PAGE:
US car privacy: Automakers are secretly collecting large quantities of data directly from customer cars as vehicle owners are avoiding installing car-related apps on their devices. According to a New York Times investigation, carmakers are selling this data to car insurers, which are then using it to calculate risk scores. Sold data includes all sorts of information except precise location data. This includes details such as trip lengths, hard braking, speeding habits, and other driving-related analytics.

PIGEON AI: Something we missed last year was this new academic paper on PIGEON, an AI model that can pinpoint geo-locations based on images. The AI model was inspired by the popular GeoGuessr game.

Meta sues former exec: Social media giant Meta has filed a lawsuit against a former executive for allegedly stealing private documents before leaving the company. Meta claims former vice-president T.S. Khuran moved employee pay docs and private contracts from Meta systems to his private email account before leaving the company. Khuran served as VP of Infrastructure at Meta for 12 years before moving to an unnamed AI cloud computing company. [Additional coverage in Bloomberg]

Quantum-safe email: Tuta has enabled quantum-safe encryption by default on all new Tuta Mail accounts.

Twitter losing bot fight: Twitter's bot account problem is getting out of control.

Speedometer 3: MozillaGoogle, and Apple have announced the release fo Speedometer 3, a universal browser benchmark tool.

Government, politics, and policy

Spyware proliferation: US intelligence agencies have confirmed that 74 countries across the world have purchased and are using commercial spyware. In a Senate hearing, US spy chiefs say spyware is increasingly being used to target dissidents and journalists. Officials also warned the US is struggling to counter ransomware attacks and the growing use of AI in influence operations. [Additional coverage in TechCrunch]

AI crime prosecution: The US Department of Justice says it will seek harsher sentences for individuals who use artificial intelligence to commit white-collar crimes. This includes using AI to commit fraud, price-fixing, and market manipulation. The sentencing guidelines will apply to both individual and corporate defendants alike.

US 2025 budget proposal: A proposed US federal budget for fiscal year 2025 would see more than $13 billion allocated to cybersecurity projects, up from the $12.7 billion allocated in 2024. [Additional coverage in CyberScoop]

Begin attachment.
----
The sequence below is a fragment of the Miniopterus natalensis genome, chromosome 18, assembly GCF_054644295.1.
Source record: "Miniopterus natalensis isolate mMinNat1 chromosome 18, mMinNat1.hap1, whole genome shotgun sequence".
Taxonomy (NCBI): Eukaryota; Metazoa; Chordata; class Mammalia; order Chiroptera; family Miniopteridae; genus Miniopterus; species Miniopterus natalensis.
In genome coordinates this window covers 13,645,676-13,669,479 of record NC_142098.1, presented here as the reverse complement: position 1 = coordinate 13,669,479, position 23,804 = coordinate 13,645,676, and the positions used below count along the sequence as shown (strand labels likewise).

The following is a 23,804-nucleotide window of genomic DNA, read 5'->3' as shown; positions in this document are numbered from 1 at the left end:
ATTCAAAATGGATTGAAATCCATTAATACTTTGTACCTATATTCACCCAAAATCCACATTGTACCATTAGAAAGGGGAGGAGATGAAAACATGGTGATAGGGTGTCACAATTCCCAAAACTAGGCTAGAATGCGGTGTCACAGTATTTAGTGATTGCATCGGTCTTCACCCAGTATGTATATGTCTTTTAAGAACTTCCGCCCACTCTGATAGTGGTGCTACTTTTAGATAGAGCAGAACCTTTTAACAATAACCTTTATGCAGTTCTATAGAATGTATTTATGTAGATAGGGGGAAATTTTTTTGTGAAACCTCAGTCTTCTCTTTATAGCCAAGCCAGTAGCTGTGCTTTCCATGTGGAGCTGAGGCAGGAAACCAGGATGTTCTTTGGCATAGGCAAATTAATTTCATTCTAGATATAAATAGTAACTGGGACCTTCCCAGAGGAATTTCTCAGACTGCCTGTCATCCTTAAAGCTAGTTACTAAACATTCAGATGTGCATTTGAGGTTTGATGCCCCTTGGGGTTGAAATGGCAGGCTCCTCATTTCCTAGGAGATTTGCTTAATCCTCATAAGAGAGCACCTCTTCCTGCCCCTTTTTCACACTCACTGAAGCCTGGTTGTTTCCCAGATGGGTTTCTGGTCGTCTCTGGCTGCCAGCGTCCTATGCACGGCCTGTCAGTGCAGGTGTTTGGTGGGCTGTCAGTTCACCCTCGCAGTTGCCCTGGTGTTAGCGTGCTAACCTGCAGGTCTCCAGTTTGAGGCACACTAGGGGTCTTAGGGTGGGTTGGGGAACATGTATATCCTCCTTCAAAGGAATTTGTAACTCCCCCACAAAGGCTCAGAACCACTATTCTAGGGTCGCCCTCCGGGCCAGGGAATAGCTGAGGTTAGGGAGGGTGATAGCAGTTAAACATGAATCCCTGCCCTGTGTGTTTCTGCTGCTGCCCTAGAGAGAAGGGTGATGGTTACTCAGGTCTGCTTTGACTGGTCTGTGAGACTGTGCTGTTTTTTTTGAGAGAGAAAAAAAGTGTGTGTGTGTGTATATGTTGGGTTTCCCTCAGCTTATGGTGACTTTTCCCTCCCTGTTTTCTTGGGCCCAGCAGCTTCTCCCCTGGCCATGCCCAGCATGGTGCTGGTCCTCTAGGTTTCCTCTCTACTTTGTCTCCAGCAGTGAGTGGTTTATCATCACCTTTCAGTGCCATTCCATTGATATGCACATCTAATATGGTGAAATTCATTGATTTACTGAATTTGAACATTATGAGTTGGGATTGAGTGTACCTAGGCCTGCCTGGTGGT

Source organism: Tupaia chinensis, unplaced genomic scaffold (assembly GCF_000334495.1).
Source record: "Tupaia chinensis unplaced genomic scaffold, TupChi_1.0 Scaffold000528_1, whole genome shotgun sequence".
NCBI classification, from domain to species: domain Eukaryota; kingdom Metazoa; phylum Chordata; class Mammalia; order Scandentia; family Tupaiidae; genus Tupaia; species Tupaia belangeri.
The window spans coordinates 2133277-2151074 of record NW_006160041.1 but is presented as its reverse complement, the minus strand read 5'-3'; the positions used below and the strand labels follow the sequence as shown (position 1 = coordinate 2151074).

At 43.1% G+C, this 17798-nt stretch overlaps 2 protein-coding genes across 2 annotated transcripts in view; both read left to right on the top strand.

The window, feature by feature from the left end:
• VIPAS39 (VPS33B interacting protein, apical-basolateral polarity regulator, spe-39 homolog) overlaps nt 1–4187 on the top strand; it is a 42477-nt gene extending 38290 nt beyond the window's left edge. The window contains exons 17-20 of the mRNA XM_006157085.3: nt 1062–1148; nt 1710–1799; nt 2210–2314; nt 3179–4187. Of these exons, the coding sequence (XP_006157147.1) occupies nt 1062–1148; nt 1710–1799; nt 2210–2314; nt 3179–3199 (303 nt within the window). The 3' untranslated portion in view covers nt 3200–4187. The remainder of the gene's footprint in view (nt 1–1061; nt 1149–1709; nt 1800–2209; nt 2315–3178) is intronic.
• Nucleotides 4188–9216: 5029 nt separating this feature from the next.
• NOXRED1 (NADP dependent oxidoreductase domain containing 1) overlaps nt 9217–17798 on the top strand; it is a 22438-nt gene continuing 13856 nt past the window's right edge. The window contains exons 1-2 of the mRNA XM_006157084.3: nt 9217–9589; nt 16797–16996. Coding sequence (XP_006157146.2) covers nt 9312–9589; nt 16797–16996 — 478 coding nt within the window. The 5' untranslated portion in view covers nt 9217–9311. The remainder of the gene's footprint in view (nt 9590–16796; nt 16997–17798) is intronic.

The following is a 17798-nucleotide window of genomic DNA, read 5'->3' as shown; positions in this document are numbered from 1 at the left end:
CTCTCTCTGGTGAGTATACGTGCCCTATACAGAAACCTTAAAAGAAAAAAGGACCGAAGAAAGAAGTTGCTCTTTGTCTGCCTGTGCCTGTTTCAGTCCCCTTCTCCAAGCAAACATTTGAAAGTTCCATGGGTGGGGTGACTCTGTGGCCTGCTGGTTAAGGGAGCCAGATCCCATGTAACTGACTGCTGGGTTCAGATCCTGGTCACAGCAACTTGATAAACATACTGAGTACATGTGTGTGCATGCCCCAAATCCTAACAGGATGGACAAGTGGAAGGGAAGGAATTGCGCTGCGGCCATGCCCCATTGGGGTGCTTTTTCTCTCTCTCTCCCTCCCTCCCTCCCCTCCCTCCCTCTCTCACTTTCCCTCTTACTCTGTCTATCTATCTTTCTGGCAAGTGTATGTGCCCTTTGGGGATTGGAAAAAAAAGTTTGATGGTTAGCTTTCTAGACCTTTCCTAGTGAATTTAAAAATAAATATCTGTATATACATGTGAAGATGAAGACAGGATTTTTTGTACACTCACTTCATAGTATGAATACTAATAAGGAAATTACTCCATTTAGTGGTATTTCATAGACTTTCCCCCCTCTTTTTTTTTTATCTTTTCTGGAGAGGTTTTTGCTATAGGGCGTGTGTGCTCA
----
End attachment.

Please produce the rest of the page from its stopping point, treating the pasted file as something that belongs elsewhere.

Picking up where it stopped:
In this Risky Business News sponsored interview, Tom Uren talks to Derek Hanson, Yubico’s VP of Solutions Architecture and Alliances. Derek covers the different reasons organisations are investing in Passkeys, what organisations need to know to deploy them successfully, and warns that too often current deployments are too focused on authorisation rather than looking at the end user holistically.

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‎Show Risky Business News, Ep Sponsored: The Passkey juggernaut - 10 Mar 2024

Cybercrime and threat intel

Threat/trend reports: Some infosec reports covering industry threats and trends came out from GitGuardianSophosSymantecIRONSCALESKaspersky, and the ATOS Group.

2023's leaked secrets: Developers have leaked more than 12 million secret tokens via GitHub commits last year. Almost one million of these secrets were Google API keys, according to DevSecOps company GitGuardian. The company says that only 1.8% of the repo owners they contacted last year took steps to plug the leaks.

Muddled Libra: Palo Alto Network has published an in-depth profile on Muddled Libra, a threat actor that has been active since mid-2022 and joined the AlphV RaaS in 2023.

Meson attacker: Cloud security firm Sysdig has detected a coordinated attack against the Meson blockchain. The company says a threat actor has flooded the blockchain with more than 6,000 nodes in an attempt to mint new Meson tokens. The Meson token is set to officially launch later this week, on March 15. Sysdig says the attacker has used compromised cloud accounts to deploy the nodes. At the current rate, the hacked accounts are set to rack up a bill of around $22,000/month for their legitimate owners.

ScamClub: The ScamClub malvertising group shifted operations in February this year from using classic web ads to malicious video ads. The video ads work as the group's past web ads and redirect users to sophisticated financial scams. Ad security firm GeoEdge says that almost 90% of the group's malicious ads targeted mobile devices. The rest targeted desktops, consoles, and smart TVs.

ScamClub malicious video campaign

Crypto-phishing losses: Cryptocurrency users have lost more than $100 million to phishing in the first two months of the year. Users lost $58 million in January and another $46 million in February. Attacks involved a new form of phishing kit named crypto-drainers that can hijack and automatically empty cryptocurrency wallets.